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“But I don’t really have any regrets about basing myself up north. I’ve been lucky enough to meet a lot of really good riders and race at some pretty prestigious clubs.”

You don’t have a 2016 team place at this stage. Your 2015 season was ended by a back injury in July. How’s your fitness and when will we see you on track again? “My back injury wasn’t the best. I’ve had some really nasty back problems and I got the advice I should let it sort itself out before I do too much.

“I’m back to reasonably decent fitness now and I will be getting on my bike to do a bit of my testimonial. I’m not racing in the main meeting; I’ll let all the youngsters and everybody who has started the season do that.

“But I’ll be back on a speedway bike. I haven’t been on one since I fell off. So I’m looking forward to doing that on Sunday.”

Are you planning to put yourself in the shop window for a team place in the near future? “This testimonial has taken up a lot. I never realised how much it would take to get it all organised. Hopefully I can have a good day and get this one out of the way. Then I can work out exactly what’s what.

“I’m lucky enough that the main sponsor at Newcastle, Sapphire Engineering, get me to do a little bit of work for them. I’ve been lucky enough to keep myself busy while I’m not doing speedway.

“I’m still involved and I go to Newcastle every week. I know the set-up there very well and still help the odd rider out when they need anything. I’ll definitely still be around speedway.”

I gather injuries have hampered your progress in recent times. You also had a bad back injury in 2013… “There are riders who fall off and riders who don’t fall off. I tend to fall off. It’s one of those things. Most of the injuries I’ve had have been caused by myself and rider error more than anything else.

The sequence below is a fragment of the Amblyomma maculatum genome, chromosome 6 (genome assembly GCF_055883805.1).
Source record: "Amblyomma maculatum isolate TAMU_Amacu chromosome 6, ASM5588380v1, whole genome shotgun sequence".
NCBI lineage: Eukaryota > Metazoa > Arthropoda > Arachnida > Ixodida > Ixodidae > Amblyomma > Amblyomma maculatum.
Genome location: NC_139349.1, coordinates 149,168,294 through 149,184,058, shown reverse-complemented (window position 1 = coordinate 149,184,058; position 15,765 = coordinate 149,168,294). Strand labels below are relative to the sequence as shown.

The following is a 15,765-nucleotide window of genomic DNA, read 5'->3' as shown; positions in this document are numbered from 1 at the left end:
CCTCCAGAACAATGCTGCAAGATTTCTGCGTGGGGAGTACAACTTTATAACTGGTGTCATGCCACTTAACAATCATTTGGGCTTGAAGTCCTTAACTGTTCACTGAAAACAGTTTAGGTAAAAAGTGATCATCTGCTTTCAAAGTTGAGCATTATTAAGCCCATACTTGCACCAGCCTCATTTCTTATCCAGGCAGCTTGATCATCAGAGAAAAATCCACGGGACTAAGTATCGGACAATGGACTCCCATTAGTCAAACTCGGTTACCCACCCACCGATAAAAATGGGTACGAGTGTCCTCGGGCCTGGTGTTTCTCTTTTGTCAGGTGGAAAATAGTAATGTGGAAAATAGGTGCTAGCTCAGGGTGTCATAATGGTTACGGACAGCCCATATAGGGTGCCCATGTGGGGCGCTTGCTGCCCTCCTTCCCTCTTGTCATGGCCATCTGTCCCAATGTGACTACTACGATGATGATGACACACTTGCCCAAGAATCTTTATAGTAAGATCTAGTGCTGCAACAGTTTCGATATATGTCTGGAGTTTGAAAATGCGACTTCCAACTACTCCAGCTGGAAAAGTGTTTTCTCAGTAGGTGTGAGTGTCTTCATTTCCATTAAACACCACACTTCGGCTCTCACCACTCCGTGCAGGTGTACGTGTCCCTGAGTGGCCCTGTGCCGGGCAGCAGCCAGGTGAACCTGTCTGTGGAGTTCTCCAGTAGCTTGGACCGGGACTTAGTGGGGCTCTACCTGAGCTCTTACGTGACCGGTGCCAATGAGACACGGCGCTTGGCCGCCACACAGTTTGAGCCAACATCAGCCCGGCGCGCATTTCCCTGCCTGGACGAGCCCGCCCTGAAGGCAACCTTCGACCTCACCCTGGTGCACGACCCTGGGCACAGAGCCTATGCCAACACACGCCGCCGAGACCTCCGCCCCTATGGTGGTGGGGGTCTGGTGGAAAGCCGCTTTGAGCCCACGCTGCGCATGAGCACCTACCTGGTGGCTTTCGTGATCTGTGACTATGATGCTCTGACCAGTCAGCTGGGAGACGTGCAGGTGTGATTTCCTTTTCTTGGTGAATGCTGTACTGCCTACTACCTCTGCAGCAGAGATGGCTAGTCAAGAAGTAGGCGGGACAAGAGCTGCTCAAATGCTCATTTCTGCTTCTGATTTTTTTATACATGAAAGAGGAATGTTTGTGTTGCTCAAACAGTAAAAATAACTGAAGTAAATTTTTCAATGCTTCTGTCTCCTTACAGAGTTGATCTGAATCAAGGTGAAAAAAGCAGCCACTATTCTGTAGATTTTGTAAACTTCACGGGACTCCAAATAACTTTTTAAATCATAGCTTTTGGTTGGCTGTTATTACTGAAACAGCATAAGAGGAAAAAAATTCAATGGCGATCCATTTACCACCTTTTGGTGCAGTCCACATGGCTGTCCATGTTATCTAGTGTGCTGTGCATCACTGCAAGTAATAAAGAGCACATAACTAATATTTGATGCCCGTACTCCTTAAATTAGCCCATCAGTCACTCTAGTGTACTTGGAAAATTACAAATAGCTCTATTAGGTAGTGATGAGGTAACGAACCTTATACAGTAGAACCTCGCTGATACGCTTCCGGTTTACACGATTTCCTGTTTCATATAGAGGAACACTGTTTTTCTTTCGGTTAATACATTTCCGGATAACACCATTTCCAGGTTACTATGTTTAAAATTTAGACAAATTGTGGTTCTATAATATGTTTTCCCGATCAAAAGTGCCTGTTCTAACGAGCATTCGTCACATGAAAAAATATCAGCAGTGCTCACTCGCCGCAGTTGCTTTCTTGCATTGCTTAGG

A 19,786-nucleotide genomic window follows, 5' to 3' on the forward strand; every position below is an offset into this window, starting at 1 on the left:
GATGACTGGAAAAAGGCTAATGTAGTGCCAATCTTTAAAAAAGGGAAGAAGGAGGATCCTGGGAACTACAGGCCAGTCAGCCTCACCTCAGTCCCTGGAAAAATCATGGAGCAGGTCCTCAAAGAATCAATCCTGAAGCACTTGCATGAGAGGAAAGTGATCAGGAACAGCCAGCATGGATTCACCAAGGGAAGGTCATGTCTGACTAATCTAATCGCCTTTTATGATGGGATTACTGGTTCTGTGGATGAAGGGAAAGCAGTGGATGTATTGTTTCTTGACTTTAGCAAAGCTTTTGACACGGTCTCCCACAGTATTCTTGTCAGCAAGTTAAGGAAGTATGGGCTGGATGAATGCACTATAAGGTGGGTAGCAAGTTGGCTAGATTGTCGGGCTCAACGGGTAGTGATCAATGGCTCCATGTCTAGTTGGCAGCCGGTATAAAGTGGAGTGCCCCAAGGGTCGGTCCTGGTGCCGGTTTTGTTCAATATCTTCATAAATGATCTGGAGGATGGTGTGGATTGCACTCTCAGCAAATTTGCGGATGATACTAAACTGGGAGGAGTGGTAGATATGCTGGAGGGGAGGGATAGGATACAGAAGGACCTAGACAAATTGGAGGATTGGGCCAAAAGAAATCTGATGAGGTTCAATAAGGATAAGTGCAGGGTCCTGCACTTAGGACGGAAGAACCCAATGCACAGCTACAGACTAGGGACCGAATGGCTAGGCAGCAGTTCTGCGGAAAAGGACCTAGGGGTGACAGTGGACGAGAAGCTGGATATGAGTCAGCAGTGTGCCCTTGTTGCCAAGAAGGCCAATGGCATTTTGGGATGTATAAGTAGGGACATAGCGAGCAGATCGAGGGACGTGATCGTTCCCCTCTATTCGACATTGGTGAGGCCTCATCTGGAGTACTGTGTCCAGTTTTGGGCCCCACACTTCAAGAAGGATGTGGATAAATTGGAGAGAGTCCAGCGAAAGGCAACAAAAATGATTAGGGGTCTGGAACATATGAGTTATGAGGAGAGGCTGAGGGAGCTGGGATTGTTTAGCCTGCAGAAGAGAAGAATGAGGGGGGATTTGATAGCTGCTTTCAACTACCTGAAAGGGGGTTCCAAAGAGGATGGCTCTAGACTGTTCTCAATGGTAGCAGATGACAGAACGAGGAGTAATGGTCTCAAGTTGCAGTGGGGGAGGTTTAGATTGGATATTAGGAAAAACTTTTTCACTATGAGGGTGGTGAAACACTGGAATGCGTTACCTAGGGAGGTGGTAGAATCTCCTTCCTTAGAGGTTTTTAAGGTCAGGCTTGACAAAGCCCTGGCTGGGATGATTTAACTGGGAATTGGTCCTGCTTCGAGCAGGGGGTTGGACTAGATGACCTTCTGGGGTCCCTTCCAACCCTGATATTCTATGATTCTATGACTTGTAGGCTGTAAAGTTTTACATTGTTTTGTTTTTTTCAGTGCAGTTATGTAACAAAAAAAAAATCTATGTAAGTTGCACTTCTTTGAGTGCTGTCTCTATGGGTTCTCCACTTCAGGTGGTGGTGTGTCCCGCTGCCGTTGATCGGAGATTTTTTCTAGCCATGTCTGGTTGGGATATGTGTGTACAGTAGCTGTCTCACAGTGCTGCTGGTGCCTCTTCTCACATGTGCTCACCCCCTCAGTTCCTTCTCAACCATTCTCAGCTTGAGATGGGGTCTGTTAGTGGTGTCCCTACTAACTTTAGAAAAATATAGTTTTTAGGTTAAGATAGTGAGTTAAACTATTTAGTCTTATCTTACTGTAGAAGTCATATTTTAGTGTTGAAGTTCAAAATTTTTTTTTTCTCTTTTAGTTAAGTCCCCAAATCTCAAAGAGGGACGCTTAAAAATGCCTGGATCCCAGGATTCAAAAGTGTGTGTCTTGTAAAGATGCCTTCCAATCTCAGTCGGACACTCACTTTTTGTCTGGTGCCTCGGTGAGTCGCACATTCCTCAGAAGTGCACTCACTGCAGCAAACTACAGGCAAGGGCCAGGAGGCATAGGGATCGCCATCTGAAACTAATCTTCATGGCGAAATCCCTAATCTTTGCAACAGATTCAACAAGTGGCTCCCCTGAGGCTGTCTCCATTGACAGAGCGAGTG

“I’ve ridden with a lot of riders who I’ve never seen crash. I seem to love having a good crash every now and then, which is not something I set out to do. But even with as much experience as I have, I still get it wrong every now and then.

“I’m back to relatively decent fitness now, but it does take its toll on you when you’ve been crashing your brains out for 15 years!

“I think I’ll be able to keep riding speedway in the middle order of the Premier League. Although I’ve had a lot of injuries, I always seem to bounce back half decent because I concentrate quite a bit on my fitness. That has been what’s kept me going up to now.”

How long do you plan to keep racing and have you had any thoughts about what you want to do in the next stage of your life? “I’ve spent more of my adult life in the UK – nearly 16 years. So I have a few different options. We’ve thought about going back to Australia.

Weather-wise, it’s a much better option for me, especially when you have had a few injuries.

“At the end of the day, I am only 35. If I want to carry on doing speedway, I can still be relatively competitive at the level I’m happy at in the Premier League. Or maybe it would be time to try something new?

“I’ve thoroughly enjoyed my 15 years. I don’t know what’s around the corner, but I am looking forward to it.”